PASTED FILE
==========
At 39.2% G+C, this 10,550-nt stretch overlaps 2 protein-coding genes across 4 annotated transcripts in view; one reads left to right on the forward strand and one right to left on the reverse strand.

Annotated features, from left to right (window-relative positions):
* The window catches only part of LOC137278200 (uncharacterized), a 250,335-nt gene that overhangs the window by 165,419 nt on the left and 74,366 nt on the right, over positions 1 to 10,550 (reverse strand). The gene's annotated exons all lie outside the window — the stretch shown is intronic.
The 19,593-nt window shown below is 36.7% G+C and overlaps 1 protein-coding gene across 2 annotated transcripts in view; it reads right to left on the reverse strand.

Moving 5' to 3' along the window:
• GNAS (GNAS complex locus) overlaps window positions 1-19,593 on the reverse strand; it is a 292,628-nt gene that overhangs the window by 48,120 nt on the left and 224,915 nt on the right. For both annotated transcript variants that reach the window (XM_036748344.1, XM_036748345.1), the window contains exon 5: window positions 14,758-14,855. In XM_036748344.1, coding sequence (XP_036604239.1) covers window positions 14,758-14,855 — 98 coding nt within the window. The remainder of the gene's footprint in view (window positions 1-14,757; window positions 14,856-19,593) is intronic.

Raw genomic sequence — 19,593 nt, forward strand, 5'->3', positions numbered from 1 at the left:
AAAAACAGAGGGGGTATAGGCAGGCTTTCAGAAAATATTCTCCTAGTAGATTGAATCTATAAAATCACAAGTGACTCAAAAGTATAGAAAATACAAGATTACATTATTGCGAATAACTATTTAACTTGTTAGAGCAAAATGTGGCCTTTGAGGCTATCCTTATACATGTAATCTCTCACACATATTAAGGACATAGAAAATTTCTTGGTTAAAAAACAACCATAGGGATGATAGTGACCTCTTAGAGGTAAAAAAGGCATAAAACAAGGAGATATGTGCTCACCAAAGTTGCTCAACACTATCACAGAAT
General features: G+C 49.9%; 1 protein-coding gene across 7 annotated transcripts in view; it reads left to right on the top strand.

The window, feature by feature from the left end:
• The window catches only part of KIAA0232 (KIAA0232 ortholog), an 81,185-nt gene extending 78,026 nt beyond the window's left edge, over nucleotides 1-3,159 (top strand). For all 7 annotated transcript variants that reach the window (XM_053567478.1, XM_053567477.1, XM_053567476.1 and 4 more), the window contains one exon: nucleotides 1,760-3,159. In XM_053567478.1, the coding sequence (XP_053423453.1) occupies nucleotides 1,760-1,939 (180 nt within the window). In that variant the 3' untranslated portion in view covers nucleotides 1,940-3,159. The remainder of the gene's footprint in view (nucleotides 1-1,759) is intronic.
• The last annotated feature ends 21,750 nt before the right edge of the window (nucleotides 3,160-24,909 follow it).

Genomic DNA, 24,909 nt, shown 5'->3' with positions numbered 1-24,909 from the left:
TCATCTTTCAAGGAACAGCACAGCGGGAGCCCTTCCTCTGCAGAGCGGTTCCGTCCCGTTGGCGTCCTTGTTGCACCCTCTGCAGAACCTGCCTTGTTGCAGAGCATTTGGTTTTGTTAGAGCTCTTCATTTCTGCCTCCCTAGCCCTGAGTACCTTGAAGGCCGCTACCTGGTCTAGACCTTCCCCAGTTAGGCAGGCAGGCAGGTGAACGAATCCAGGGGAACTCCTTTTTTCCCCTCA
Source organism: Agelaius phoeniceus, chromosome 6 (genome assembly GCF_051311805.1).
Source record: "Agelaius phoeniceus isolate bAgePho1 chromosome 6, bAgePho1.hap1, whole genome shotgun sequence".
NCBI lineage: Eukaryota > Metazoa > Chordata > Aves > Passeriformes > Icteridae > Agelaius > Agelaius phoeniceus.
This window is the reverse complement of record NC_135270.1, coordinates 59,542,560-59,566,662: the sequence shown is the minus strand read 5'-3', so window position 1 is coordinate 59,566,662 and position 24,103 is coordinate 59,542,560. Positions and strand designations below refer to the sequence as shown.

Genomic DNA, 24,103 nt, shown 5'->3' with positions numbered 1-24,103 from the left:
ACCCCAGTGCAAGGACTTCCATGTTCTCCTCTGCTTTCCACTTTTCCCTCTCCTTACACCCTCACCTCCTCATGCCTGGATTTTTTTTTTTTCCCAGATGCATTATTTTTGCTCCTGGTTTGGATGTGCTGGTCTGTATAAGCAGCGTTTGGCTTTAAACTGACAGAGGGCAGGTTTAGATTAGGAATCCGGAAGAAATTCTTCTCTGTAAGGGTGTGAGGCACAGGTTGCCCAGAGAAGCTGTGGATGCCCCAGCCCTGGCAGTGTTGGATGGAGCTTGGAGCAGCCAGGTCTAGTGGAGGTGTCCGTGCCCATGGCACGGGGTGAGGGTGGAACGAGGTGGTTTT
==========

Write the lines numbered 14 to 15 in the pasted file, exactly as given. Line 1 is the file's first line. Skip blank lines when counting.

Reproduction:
TCATCTTTCAAGGAACAGCACAGCGGGAGCCCTTCCTCTGCAGAGCGGTTCCGTCCCGTTGGCGTCCTTGTTGCACCCTCTGCAGAACCTGCCTTGTTGCAGAGCATTTGGTTTTGTTAGAGCTCTTCATTTCTGCCTCCCTAGCCCTGAGTACCTTGAAGGCCGCTACCTGGTCTAGACCTTCCCCAGTTAGGCAGGCAGGCAGGTGAACGAATCCAGGGGAACTCCTTTTTTCCCCTCA
Source organism: Agelaius phoeniceus, chromosome 6 (genome assembly GCF_051311805.1).